This exchange is both weird and comforting. The man is fully aware of his responsibility for the toll the war has taken and clearly cares about others. Still, there’s an odd detachment at work here.

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About James Joyner
James Joyner is the publisher of Outside the Beltway, an associate professor of security studies at the Marine Corps Command and Staff College, and a nonresident senior fellow at the Atlantic Council. He's a former Army officer and Desert Storm vet. He has a PhD in political science from The University of Alabama. Views expressed here are his own. Follow James on Twitter.

Comments

  1. Andy says:

    This is creepy as hell.

    I’m not sure that it matters though, because Cheney is still setting policy.

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  2. Steve Plunk says:

    Odd detachment or necessary adjustment? Doctors could also be said to have an odd detachment but in reality they recognize in order to do the job you must make adjustments away from what ordinary do to cope.

    Stories like this make me like our President even more. He’s doing the best he can in these trying times and few appreciate it.

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  3. Mike says:

    Sorry – i just don’t feel sorry for him – he surrounded himself w/ yes-men and ignored reality for far too long and b/c of his arrogance, we see failed policy after failed policy – my God, the man thought that the immmigration bill was a good thing… – then again he thought the prescription drug plan was a good thing – don’t let the door hit you on the way out.

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  4. cian says:

    Steve,

    To extend the doctor analogy, displaying an odd adjustment while cutting off the wrong leg would be the kind of self-confidence generally not appreciated in your average hospital and would likely lead to immediate disbarment.

    As to President Bush’s concern over his place in history, the verdict’s in- in terms of the real war we need to be fighting, the war on terror, Iraq will be seen as a colossal mistake, one that has weakened America militarily, economically and politically while strengthening the enemy.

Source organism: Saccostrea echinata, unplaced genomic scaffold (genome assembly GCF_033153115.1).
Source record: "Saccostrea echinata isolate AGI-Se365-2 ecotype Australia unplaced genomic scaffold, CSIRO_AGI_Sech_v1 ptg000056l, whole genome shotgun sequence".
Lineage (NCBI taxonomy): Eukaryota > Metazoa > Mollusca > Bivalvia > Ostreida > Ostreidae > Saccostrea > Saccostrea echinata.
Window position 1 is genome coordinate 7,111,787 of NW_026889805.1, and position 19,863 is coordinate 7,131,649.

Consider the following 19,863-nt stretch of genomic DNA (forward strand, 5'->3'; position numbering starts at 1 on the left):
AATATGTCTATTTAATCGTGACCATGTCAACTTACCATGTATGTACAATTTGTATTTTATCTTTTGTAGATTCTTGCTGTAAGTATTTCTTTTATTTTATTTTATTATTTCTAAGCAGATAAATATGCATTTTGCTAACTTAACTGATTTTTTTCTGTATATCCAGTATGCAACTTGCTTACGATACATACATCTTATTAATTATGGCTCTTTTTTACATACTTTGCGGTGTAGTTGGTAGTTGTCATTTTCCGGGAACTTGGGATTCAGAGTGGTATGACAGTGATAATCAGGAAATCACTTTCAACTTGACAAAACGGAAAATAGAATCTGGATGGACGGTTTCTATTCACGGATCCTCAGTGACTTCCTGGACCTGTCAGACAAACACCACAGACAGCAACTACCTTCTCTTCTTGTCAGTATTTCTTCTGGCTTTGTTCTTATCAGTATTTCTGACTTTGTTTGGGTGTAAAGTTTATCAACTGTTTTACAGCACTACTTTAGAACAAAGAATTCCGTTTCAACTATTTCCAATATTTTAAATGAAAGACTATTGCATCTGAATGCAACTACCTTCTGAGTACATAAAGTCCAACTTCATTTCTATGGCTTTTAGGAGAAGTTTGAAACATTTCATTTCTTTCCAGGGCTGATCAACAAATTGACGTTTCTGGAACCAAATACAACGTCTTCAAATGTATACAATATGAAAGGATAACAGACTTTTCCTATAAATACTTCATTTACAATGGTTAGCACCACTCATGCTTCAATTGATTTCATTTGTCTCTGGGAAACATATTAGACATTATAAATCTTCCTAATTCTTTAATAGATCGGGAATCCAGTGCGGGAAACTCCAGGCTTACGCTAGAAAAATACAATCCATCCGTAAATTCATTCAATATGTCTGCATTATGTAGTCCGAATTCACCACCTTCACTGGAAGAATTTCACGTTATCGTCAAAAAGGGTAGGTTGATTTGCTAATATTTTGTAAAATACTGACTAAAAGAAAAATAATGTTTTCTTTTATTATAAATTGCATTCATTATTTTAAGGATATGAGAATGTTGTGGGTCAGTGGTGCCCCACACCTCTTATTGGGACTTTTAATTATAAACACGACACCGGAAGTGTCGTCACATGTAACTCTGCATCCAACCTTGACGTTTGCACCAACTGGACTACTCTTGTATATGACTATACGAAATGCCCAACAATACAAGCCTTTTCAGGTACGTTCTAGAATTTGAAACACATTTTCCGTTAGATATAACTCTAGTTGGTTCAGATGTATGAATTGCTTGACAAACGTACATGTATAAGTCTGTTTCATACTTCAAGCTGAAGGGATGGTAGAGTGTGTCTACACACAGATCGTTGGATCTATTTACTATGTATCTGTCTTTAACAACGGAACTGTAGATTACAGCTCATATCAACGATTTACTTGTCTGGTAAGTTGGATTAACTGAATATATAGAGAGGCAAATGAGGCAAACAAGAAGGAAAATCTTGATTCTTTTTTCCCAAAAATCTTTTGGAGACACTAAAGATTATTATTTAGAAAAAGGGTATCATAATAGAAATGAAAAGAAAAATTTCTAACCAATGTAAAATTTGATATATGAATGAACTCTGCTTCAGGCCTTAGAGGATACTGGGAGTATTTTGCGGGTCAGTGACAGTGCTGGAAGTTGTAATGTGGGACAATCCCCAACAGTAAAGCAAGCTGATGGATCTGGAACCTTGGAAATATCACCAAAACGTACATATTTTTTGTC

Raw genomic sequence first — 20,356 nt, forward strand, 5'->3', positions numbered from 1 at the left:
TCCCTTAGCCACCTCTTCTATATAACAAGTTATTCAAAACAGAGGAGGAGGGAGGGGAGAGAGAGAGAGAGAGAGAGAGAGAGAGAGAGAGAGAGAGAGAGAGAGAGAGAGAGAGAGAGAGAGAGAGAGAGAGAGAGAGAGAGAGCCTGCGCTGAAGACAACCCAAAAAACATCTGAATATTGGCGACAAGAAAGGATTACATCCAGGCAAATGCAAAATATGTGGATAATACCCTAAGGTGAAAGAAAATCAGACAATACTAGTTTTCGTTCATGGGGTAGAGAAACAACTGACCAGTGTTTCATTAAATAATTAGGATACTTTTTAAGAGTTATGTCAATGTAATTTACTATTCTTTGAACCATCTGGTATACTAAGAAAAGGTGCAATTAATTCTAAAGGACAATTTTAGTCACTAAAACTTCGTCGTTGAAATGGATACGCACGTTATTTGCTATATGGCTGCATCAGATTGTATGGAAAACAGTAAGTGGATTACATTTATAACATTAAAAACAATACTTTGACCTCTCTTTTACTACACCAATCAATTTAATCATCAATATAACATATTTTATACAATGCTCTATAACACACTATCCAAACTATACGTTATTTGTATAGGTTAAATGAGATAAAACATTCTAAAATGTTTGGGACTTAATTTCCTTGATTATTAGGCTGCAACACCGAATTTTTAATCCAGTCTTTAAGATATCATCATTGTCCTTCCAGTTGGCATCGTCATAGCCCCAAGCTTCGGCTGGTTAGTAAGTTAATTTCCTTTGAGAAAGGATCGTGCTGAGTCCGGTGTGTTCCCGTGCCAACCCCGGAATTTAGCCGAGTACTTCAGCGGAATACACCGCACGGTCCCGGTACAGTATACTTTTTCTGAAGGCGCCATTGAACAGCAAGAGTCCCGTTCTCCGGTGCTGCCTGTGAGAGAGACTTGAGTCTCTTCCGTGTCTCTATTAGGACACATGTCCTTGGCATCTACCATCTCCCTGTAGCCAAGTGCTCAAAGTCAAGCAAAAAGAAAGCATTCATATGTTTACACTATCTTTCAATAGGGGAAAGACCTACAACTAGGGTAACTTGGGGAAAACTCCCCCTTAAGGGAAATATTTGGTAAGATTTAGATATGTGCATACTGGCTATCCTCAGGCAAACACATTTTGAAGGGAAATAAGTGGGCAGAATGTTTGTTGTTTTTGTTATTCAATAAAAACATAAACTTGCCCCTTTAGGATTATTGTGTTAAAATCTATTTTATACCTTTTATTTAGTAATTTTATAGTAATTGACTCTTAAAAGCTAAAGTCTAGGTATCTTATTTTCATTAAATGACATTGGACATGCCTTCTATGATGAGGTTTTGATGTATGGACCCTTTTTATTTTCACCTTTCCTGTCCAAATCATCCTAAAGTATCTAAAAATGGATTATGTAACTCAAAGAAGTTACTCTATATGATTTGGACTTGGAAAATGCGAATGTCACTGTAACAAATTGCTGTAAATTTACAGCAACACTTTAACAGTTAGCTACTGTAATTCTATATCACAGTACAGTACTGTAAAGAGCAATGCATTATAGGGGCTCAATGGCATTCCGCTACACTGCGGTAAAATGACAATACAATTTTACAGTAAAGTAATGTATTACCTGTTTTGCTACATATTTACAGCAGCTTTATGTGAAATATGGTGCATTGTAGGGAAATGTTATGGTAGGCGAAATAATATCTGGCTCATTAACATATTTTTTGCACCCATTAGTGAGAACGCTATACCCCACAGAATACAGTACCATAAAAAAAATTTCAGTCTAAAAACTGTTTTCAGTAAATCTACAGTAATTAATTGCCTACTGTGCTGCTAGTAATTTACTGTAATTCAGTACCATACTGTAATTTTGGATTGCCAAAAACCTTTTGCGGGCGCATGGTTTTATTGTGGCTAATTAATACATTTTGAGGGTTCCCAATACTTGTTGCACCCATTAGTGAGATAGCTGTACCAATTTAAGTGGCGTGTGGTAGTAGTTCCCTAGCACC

For four years we have been fighting shia and Sunni in the back alleys and deserts of Iraq, losing hundreds of soldiers a month and shipping home thousands of crippled and maimed troops to inadequately funded facilities.

    In that time Bin Laden and his cohorts have being re-grouping in the mountains of Pakistan, re-invigorated by the incredibly stupid tactics employed by this administration.

    I respectfully suggest your admiration is misplaced Steve. Bush may very well be a decent man, but he is a bad commander in chief unable to think smart or inspire the country and has left us a divided nation (though not so much anymore with 68% understanding just what a serious mistake the raq invasion was) with a dangerously weakened army and few allies left who are willing to support us in any meaningful way.

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  5. legion says:

    He’s doing the best he can in these trying times and few appreciate it.

    Unfortunately, the best _he_ can do is still far less than America needs. Mike pretty much says everything else that needs saying…

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  6. legion says:

    Actually, on further reading, there is one more thing I’d like to say.

    Beyond Gonzales, the discontent with the Bush presidency is broader and deeper among Republican lawmakers, some of whom seethe with anger. “Our members just wish this thing would be over,” said a senior House Republican who met with Bush recently. “People are tired of him.”

    I don’t know how many (or if any) people in actual political power read this blog. But on the off chance someone on a Congressional staff or something does, let me put this as succinctly as possible:

    If you’re waiting for George W. Bush to change, you’re a God-damned idiot.

    If you want anything in this country to change, anything at all, before the next President takes office, you’re going to have to make it happen yourselves.